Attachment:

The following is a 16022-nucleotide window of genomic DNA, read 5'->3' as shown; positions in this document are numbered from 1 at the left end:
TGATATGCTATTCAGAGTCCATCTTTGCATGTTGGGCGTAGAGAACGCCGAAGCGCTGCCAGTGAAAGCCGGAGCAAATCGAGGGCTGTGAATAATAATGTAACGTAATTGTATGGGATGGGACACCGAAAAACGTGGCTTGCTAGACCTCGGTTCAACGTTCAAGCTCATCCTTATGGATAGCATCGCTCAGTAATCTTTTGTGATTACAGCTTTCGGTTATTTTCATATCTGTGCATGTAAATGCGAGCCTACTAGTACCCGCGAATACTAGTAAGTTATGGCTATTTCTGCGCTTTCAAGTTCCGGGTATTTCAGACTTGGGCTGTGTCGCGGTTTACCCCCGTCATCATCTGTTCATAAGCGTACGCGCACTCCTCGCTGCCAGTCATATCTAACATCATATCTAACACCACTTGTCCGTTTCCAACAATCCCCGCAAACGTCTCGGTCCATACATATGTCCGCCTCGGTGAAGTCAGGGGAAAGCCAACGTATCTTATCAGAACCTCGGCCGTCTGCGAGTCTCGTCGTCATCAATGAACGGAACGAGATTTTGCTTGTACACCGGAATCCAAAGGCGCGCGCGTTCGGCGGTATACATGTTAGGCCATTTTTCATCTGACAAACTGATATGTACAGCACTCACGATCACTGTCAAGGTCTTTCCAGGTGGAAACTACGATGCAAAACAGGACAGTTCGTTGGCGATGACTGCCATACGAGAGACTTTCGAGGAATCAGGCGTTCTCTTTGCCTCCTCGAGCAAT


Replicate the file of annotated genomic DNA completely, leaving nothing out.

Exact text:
The following is a 16022-nucleotide window of genomic DNA, read 5'->3' as shown; positions in this document are numbered from 1 at the left end:
TGATATGCTATTCAGAGTCCATCTTTGCATGTTGGGCGTAGAGAACGCCGAAGCGCTGCCAGTGAAAGCCGGAGCAAATCGAGGGCTGTGAATAATAATGTAACGTAATTGTATGGGATGGGACACCGAAAAACGTGGCTTGCTAGACCTCGGTTCAACGTTCAAGCTCATCCTTATGGATAGCATCGCTCAGTAATCTTTTGTGATTACAGCTTTCGGTTATTTTCATATCTGTGCATGTAAATGCGAGCCTACTAGTACCCGCGAATACTAGTAAGTTATGGCTATTTCTGCGCTTTCAAGTTCCGGGTATTTCAGACTTGGGCTGTGTCGCGGTTTACCCCCGTCATCATCTGTTCATAAGCGTACGCGCACTCCTCGCTGCCAGTCATATCTAACATCATATCTAACACCACTTGTCCGTTTCCAACAATCCCCGCAAACGTCTCGGTCCATACATATGTCCGCCTCGGTGAAGTCAGGGGAAAGCCAACGTATCTTATCAGAACCTCGGCCGTCTGCGAGTCTCGTCGTCATCAATGAACGGAACGAGATTTTGCTTGTACACCGGAATCCAAAGGCGCGCGCGTTCGGCGGTATACATGTTAGGCCATTTTTCATCTGACAAACTGATATGTACAGCACTCACGATCACTGTCAAGGTCTTTCCAGGTGGAAACTACGATGCAAAACAGGACAGTTCGTTGGCGATGACTGCCATACGAGAGACTTTCGAGGAATCAGGCGTTCTCTTTGCCTCCTCGAGCAAT